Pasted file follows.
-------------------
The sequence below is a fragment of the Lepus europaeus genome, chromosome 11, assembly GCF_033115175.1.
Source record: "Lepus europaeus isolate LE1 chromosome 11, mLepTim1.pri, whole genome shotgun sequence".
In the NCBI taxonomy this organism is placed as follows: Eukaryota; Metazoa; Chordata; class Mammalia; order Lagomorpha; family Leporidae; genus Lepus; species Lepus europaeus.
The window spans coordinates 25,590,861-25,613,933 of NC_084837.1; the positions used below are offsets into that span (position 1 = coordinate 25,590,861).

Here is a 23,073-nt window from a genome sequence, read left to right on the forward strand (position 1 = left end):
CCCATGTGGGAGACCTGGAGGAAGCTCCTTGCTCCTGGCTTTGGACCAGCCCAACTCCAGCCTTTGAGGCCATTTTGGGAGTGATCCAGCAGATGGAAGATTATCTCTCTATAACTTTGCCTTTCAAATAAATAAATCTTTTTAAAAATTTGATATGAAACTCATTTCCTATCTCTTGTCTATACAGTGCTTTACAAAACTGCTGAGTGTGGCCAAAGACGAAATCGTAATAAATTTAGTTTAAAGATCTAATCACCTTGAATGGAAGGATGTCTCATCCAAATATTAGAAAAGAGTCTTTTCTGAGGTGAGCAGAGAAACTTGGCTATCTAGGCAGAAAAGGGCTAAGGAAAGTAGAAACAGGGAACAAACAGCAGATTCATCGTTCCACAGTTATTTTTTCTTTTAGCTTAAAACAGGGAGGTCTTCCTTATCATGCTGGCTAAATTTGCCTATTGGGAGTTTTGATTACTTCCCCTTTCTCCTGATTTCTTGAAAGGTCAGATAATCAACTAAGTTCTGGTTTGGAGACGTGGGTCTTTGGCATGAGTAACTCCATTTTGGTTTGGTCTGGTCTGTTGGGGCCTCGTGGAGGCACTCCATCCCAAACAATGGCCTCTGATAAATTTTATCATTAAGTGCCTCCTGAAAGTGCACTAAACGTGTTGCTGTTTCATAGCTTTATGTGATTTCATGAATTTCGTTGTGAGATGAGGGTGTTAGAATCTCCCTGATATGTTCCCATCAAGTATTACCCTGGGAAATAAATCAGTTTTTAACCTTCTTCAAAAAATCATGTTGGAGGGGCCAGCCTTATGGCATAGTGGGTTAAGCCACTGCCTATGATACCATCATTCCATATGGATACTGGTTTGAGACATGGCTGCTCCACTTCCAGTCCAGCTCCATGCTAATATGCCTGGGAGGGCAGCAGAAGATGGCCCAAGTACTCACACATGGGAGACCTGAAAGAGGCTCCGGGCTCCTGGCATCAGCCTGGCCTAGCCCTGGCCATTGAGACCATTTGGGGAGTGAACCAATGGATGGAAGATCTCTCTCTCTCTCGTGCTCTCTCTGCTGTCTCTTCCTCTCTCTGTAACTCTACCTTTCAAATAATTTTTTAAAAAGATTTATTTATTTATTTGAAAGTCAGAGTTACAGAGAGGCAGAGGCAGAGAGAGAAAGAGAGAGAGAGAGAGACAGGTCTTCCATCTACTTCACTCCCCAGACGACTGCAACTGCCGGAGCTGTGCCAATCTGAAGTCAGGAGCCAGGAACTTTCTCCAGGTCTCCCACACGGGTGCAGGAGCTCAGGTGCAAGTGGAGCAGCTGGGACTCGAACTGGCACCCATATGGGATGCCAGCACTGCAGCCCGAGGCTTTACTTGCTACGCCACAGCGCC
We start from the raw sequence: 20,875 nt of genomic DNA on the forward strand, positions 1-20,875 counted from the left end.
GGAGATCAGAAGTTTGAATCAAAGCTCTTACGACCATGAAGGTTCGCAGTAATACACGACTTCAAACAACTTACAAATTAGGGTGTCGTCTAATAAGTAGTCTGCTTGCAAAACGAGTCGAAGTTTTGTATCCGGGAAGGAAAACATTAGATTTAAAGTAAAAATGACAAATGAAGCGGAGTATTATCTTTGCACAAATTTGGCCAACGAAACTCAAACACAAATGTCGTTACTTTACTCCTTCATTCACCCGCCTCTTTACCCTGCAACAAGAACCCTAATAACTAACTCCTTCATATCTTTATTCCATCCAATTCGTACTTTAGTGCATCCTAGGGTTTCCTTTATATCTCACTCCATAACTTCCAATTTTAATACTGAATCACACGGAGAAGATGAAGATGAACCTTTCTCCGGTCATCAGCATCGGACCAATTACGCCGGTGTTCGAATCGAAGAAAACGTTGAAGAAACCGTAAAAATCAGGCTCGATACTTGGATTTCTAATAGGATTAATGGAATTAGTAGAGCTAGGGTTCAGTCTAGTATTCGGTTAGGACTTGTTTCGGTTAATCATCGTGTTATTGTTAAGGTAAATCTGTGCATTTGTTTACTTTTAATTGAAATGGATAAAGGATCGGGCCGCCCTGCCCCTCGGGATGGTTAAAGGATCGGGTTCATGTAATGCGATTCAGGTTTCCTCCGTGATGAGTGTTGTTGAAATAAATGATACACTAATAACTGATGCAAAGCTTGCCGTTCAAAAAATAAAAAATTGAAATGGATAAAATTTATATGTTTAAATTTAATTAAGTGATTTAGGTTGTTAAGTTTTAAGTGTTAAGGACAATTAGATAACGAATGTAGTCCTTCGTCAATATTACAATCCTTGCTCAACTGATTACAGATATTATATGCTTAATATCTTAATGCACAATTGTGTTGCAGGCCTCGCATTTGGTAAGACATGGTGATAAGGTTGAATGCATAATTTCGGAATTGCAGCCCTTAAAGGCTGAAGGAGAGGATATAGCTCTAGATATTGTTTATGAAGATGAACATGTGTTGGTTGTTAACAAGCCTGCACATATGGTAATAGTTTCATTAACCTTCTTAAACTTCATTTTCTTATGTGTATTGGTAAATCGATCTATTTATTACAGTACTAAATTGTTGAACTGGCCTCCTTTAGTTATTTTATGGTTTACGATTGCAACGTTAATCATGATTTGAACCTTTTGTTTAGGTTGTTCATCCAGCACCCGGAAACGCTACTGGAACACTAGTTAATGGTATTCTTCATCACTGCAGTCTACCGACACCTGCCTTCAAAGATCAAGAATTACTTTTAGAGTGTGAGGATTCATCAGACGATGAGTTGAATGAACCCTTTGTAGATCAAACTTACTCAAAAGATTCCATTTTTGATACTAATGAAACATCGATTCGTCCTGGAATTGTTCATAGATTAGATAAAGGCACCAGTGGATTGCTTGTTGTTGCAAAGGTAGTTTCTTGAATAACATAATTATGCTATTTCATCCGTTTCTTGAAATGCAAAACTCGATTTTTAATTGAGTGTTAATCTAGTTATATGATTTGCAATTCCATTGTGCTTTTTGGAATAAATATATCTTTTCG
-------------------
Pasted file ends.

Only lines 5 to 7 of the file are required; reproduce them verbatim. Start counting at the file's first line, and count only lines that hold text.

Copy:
Here is a 23,073-nt window from a genome sequence, read left to right on the forward strand (position 1 = left end):
CCCATGTGGGAGACCTGGAGGAAGCTCCTTGCTCCTGGCTTTGGACCAGCCCAACTCCAGCCTTTGAGGCCATTTTGGGAGTGATCCAGCAGATGGAAGATTATCTCTCTATAACTTTGCCTTTCAAATAAATAAATCTTTTTAAAAATTTGATATGAAACTCATTTCCTATCTCTTGTCTATACAGTGCTTTACAAAACTGCTGAGTGTGGCCAAAGACGAAATCGTAATAAATTTAGTTTAAAGATCTAATCACCTTGAATGGAAGGATGTCTCATCCAAATATTAGAAAAGAGTCTTTTCTGAGGTGAGCAGAGAAACTTGGCTATCTAGGCAGAAAAGGGCTAAGGAAAGTAGAAACAGGGAACAAACAGCAGATTCATCGTTCCACAGTTATTTTTTCTTTTAGCTTAAAACAGGGAGGTCTTCCTTATCATGCTGGCTAAATTTGCCTATTGGGAGTTTTGATTACTTCCCCTTTCTCCTGATTTCTTGAAAGGTCAGATAATCAACTAAGTTCTGGTTTGGAGACGTGGGTCTTTGGCATGAGTAACTCCATTTTGGTTTGGTCTGGTCTGTTGGGGCCTCGTGGAGGCACTCCATCCCAAACAATGGCCTCTGATAAATTTTATCATTAAGTGCCTCCTGAAAGTGCACTAAACGTGTTGCTGTTTCATAGCTTTATGTGATTTCATGAATTTCGTTGTGAGATGAGGGTGTTAGAATCTCCCTGATATGTTCCCATCAAGTATTACCCTGGGAAATAAATCAGTTTTTAACCTTCTTCAAAAAATCATGTTGGAGGGGCCAGCCTTATGGCATAGTGGGTTAAGCCACTGCCTATGATACCATCATTCCATATGGATACTGGTTTGAGACATGGCTGCTCCACTTCCAGTCCAGCTCCATGCTAATATGCCTGGGAGGGCAGCAGAAGATGGCCCAAGTACTCACACATGGGAGACCTGAAAGAGGCTCCGGGCTCCTGGCATCAGCCTGGCCTAGCCCTGGCCATTGAGACCATTTGGGGAGTGAACCAATGGATGGAAGATCTCTCTCTCTCTCGTGCTCTCTCTGCTGTCTCTTCCTCTCTCTGTAACTCTACCTTTCAAATAATTTTTTAAAAAGATTTATTTATTTATTTGAAAGTCAGAGTTACAGAGAGGCAGAGGCAGAGAGAGAAAGAGAGAGAGAGAGAGACAGGTCTTCCATCTACTTCACTCCCCAGACGACTGCAACTGCCGGAGCTGTGCCAATCTGAAGTCAGGAGCCAGGAACTTTCTCCAGGTCTCCCACACGGGTGCAGGAGCTCAGGTGCAAGTGGAGCAGCTGGGACTCGAACTGGCACCCATATGGGATGCCAGCACTGCAGCCCGAGGCTTTACTTGCTACGCCACAGCGCC
We start from the raw sequence: 20,875 nt of genomic DNA on the forward strand, positions 1-20,875 counted from the left end.